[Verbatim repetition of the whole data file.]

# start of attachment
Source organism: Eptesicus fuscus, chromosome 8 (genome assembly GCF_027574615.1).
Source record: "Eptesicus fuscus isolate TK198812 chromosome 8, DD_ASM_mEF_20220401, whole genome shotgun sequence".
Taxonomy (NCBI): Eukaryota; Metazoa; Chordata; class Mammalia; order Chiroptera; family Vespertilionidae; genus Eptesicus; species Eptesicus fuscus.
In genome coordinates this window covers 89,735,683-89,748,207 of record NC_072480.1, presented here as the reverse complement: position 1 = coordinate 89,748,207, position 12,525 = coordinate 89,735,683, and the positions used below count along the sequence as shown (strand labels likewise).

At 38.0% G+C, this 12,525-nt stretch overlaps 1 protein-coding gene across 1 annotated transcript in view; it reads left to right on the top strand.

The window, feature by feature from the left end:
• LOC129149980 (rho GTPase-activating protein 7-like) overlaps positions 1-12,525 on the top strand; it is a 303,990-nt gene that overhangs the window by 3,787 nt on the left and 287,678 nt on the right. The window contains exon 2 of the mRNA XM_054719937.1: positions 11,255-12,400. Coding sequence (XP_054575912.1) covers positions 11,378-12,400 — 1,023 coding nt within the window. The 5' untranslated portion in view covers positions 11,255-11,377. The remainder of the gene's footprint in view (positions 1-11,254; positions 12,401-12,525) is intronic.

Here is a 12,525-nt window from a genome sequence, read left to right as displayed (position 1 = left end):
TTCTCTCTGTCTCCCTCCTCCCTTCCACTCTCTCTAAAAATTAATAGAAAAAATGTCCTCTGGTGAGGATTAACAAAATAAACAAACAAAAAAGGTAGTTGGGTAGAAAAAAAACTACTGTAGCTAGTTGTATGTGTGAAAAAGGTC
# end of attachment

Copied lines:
Source organism: Eptesicus fuscus, chromosome 8 (genome assembly GCF_027574615.1).
Source record: "Eptesicus fuscus isolate TK198812 chromosome 8, DD_ASM_mEF_20220401, whole genome shotgun sequence".
Taxonomy (NCBI): Eukaryota; Metazoa; Chordata; class Mammalia; order Chiroptera; family Vespertilionidae; genus Eptesicus; species Eptesicus fuscus.
In genome coordinates this window covers 89,735,683-89,748,207 of record NC_072480.1, presented here as the reverse complement: position 1 = coordinate 89,748,207, position 12,525 = coordinate 89,735,683, and the positions used below count along the sequence as shown (strand labels likewise).

At 38.0% G+C, this 12,525-nt stretch overlaps 1 protein-coding gene across 1 annotated transcript in view; it reads left to right on the top strand.

The window, feature by feature from the left end:
• LOC129149980 (rho GTPase-activating protein 7-like) overlaps positions 1-12,525 on the top strand; it is a 303,990-nt gene that overhangs the window by 3,787 nt on the left and 287,678 nt on the right. The window contains exon 2 of the mRNA XM_054719937.1: positions 11,255-12,400. Coding sequence (XP_054575912.1) covers positions 11,378-12,400 — 1,023 coding nt within the window. The 5' untranslated portion in view covers positions 11,255-11,377. The remainder of the gene's footprint in view (positions 1-11,254; positions 12,401-12,525) is intronic.

Here is a 12,525-nt window from a genome sequence, read left to right as displayed (position 1 = left end):
TTCTCTCTGTCTCCCTCCTCCCTTCCACTCTCTCTAAAAATTAATAGAAAAAATGTCCTCTGGTGAGGATTAACAAAATAAACAAACAAAAAAGGTAGTTGGGTAGAAAAAAAACTACTGTAGCTAGTTGTATGTGTGAAAAAGGTC